This blog post is dedicated to my mother and my daughters.
When I came home from school crying at the age of 13 telling my mum that I had started my period, I was embarrassed and mildly traumatised, as are most teenage girls, by this new experience. But my mum gave me a hug and said “Mazal Tov [congratulations], You have become a woman!” At that time all I really wanted was to remain a “girl”.
But with hindsight I realised what a unique and special response that was. My mum had made sure that I understood this was a milestone to be celebrated.
I have tried to respond to my daughters in the same way, as each of them in turn have started their periods. I try very hard (not always succeeding!) to be open with them about their menstrual cycles, making sure they feel comfortable and at peace with this new stage of their lives and the changes it brings.
This is especially important to me as I see how modern society and media relate to periods. We have all seen the sanitary towel/tampon adverts where girls and women are told that they should carry with all their regular activities (swimming, horse riding, wearing tight white jeans, stay out partying) despite their periods. Or the subliminal messages that girls and women get from magazines, places of work, medical professionals etc that they should “carry on like normal” regardless of their period. This has allowed girls and women not to feel limited or restricted in any way.
The feminist movement has been a gift for women. One hundred years after the Suffragette movement succeeded in granting women voting rights in the UK, we should celebrate every movement towards equal rights and equal opportunities for women.
However I feel this movement has come at a price. For many women, achieving equal rights has often meant having to deny the very thing that makes us women – our periods, or more generally our natural hormonal cycle.
How many times have you been referred to (or referred to yourself!) as “being hormonal” in a derogatory way. How many times have your mood swings or emotional situation been “used against you” as being unprofessional. How many times were you unable to fulfill a task because your PMS (pre-menstrual symptoms) limited you. We have been taught to either just deal/cope with our natural but “bothersome” menstrual cycle or in many cases ignore it/ make it disappear all together. In doing so, we have denied the very thing that makes us women, the very essence of our femininity.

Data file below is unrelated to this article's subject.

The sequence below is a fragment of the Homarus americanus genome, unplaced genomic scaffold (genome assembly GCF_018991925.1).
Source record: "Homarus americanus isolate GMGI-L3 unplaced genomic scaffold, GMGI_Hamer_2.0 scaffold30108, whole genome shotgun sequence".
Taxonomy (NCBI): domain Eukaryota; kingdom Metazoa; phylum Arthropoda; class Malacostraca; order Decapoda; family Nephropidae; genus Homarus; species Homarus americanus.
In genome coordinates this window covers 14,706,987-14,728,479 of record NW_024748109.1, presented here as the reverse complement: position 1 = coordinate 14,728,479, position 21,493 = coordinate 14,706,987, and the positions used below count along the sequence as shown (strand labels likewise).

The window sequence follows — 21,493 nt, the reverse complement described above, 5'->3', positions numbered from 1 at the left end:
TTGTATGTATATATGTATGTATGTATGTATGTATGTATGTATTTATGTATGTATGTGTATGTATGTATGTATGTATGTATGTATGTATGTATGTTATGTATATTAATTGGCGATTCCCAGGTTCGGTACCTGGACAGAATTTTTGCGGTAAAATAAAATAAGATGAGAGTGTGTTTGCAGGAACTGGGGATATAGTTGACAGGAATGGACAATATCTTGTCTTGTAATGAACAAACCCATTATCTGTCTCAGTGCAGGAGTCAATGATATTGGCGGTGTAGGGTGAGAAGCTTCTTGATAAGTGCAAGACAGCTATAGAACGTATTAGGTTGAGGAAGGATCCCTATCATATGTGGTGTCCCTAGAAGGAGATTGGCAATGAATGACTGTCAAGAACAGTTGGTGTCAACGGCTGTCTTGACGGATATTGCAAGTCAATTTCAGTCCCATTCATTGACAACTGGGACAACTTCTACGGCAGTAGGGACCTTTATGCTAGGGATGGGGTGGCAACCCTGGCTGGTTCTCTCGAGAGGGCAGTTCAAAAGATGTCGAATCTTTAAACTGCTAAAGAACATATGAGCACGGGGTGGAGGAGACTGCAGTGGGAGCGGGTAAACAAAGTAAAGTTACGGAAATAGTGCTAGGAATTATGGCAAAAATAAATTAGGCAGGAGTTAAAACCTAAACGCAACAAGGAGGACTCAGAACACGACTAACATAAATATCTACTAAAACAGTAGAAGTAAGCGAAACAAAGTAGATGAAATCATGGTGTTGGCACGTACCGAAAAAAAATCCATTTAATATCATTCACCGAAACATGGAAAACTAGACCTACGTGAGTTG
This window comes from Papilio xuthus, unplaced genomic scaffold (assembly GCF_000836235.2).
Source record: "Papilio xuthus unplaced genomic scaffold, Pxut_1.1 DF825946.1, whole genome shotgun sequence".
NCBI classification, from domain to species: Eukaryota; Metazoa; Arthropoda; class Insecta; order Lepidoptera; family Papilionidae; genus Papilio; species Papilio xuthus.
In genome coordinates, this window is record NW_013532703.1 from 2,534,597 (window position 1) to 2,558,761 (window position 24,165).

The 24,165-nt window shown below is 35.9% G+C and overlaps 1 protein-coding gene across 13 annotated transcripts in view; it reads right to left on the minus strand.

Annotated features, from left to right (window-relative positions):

I want to propose a paradigm shift, a new way of relating to our menstrual cycle, hormones, periods, PMS, as inspired by Yoga Nashit and its approach to women’s health.
My menstrual cycle, hormones and periods are the very thing that makes me a woman. It has enabled me to become pregnant and give birth to my five children. It has allowed me to be in touch with my body, connect to it in a very visible way, monitor its natural ebbs and flows and sense when something was wrong. My hormones have connected me to a deeper sense of intuition and understanding that has helped me professionally and personally. My femininity has allowed me to nurture my children when they are sick, to tap into a unique creativity when decorating my home and setting up my own business.
My personal experiences have taught me to embrace my menstrual cycle, not to fight against it or deny it. And yes, that does mean a totally new approach as to how I relate to my periods and how I educate my daughter to relate to theirs. It means that when they have their period I tell them its perfectly normal to NOT expect too much from yourself. You may feel more tired, you may not be in the mood to go out with friends, you may want to stay home, just drink hot tea and hang out in your room. My daughters know that is totally acceptable.
Because this is just one small phase of a larger menstrual cycle. It is the calm before the hormonal and energy storm of the next phase. As they are educated to embrace these days of calm, it allows them to accept and embrace the days to come, with whatever hormonal and emotional changes and challenges it brings.
Give yourself and your daughters the ultimate feminist gift – the gift of connecting and embracing to your TRUE feminine self. Allow yourself to experience every stage of your menstrual cycle, accepting what comes, knowing that it too shall pass. The minute we try to battle against it and deny it, is the minute we allow ourselves to deny the very essence of who we are as women.